Convenient access, ease of use, and high-quality programming drive the demand and progress of continuing legal education, but the introduction of the Internet, and subsequently of online CLE programs, has changed the way that legal professionals participate in courses, offering flexible, cost-effective learning opportunities without the travel requirement. Overall demand for easy access, acceptance and technological improvements, as well as the need for instant access to programs related to current and industry-related issues, also have contributed to the growing number of legal professionals who participate in online CLEs.
In addition to added convenience, online learning helps lawyers gain access to more immediate information on issues that are prevalent in the industry and their practice area. At West LegalEdcenter, for example, we've introduced a new category of online programs called Hot Topics that address fast-changing issues while helping attorneys relate topics to their own practice. Interestingly, the availability of online programs also can allow legal professionals to virtually attend "classic" CLE events. As a result, programs that were recorded by unrivaled experts in the law past and present, such as the Irving Younger CLE Seriesª, are now available online to a new generation of lawyers.
Additionally, acceptance of online learning as a genuine form of education has increased overall. The business community now frequently turns to online education as an adequate and necessary way of fulfilling education gaps. The CLE world also is expanding to accommodate new technologies, and Thomson West is leading this charge. For example, in response to a West LegalEdcenter petition, the Ohio Supreme Court Commission on Continuing Legal Education for the first time approved a West LegalEdcenter live webcast. Our service has received similar approval from New York, Texas, Rhode Island, North Carolina and Vermont this year. In addition, 37 of the 40 MCLE states now allow some or all MCLE hours to be earned online.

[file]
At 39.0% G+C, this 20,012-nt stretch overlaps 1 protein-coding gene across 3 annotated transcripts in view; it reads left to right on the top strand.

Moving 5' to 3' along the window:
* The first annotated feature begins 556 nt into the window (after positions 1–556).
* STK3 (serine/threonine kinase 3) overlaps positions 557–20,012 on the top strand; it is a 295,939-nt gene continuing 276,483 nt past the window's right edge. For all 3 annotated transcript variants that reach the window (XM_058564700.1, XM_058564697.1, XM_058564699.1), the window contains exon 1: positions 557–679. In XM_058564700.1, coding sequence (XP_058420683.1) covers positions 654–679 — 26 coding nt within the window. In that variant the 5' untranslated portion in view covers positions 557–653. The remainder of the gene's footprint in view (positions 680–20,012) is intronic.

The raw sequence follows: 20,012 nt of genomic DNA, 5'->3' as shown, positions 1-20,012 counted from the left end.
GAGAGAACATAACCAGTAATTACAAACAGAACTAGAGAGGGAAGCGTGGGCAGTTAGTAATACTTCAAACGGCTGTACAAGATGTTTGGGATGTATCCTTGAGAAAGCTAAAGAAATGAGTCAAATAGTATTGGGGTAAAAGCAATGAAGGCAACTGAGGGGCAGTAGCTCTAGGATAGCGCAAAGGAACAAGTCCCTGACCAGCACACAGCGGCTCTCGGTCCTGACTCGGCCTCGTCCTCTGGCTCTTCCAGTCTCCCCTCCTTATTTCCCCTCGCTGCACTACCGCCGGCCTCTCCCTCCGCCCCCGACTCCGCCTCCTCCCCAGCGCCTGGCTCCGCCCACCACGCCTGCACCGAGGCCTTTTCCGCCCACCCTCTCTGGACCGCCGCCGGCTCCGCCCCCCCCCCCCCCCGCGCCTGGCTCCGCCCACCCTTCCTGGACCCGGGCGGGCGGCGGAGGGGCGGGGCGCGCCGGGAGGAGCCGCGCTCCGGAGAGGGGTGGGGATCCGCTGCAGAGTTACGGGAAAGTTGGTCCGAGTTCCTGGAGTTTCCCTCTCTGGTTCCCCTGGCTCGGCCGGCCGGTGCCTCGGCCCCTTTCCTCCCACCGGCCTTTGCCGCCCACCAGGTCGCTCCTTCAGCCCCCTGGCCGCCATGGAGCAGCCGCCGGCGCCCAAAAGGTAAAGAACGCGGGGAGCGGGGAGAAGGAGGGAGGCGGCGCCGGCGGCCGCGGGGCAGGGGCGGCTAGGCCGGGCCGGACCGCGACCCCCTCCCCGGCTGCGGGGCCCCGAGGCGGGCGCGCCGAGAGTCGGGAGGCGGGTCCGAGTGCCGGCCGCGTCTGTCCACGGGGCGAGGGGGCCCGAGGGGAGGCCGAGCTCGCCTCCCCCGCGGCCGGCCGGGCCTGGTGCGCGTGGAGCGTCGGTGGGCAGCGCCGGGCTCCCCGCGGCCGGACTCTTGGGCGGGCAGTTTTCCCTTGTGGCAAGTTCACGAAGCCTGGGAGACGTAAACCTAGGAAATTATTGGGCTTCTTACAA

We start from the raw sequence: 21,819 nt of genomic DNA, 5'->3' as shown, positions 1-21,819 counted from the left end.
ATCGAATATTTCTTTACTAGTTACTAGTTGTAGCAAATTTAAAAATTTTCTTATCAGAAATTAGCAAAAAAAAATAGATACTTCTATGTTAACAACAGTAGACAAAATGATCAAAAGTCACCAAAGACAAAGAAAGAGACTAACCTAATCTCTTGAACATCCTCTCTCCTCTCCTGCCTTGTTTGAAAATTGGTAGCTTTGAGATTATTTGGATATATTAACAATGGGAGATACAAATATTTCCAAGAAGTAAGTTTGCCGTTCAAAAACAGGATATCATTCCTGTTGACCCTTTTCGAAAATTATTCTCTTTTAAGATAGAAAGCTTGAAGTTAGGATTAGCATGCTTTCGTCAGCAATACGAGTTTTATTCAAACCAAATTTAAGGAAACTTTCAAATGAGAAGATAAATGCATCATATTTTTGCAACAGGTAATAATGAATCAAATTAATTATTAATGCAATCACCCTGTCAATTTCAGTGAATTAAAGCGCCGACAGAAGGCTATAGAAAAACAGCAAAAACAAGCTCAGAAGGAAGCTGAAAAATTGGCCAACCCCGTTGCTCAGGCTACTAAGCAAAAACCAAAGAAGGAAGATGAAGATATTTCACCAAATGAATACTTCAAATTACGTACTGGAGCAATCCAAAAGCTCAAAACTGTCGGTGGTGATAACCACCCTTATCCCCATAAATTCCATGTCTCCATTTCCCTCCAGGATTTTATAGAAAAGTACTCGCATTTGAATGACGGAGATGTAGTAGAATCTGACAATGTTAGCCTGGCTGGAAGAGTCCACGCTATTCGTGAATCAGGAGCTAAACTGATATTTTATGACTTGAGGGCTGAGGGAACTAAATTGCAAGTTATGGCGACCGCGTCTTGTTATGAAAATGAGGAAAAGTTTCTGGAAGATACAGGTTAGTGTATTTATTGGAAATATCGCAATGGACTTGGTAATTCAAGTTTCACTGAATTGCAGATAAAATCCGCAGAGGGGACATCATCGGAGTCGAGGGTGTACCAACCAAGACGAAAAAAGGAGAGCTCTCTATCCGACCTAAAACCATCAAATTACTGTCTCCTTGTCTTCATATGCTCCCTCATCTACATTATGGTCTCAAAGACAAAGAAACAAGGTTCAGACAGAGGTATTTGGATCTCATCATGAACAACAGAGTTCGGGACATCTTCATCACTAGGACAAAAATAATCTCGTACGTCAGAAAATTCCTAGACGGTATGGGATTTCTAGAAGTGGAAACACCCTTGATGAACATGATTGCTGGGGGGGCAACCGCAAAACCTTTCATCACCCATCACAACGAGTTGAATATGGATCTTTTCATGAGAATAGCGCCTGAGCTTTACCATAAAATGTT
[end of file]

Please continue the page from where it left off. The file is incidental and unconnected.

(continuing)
Future Of Professional Development
As more law firms understand the value and importance of professional development, electronic performance support systems (EPSS) will become a key tool in training management. EPSS can help organizations reduce the cost of training and increase overall productivity and performance by empowering employees to perform tasks with a minimum amount of external intervention or training. By using this type of system, employees, especially new employees, will not only be able to complete their work more quickly and accurately, but also will learn more about their job and their employer's business. This vision of creating profiles for each member of the firm based on a model of set characteristics of high-performing professional and business staff is now achievable.
The legal industry's view of professional development has truly changed in recent years, but the growing number of tools, including online CLE in particular, has made this transition easier. Just-in-time training, coupled with large repositories of CLE programming that provide courses in all practice areas at all levels of legal education, as well as professional and business skills, now offer a clear competitive advantage. As a result, law firms can concentrate on the business and practice of law, while being assured that their commitment to professional development will offer the greatest benefits to their firm and their clients, including to the bottom line of both organizations.
Steven P. Daitch, Esq., is vice president of West Education Group and general manager of West LegalEdcenter (http://www.westlegaledcenter.com/), the nation's leading online continuing legal education (CLE) service from Thomson West, which is part of The Thomson Corporation. For more information about West LegalEdcenter, contact us by e-mail at firstname.lastname@example.org.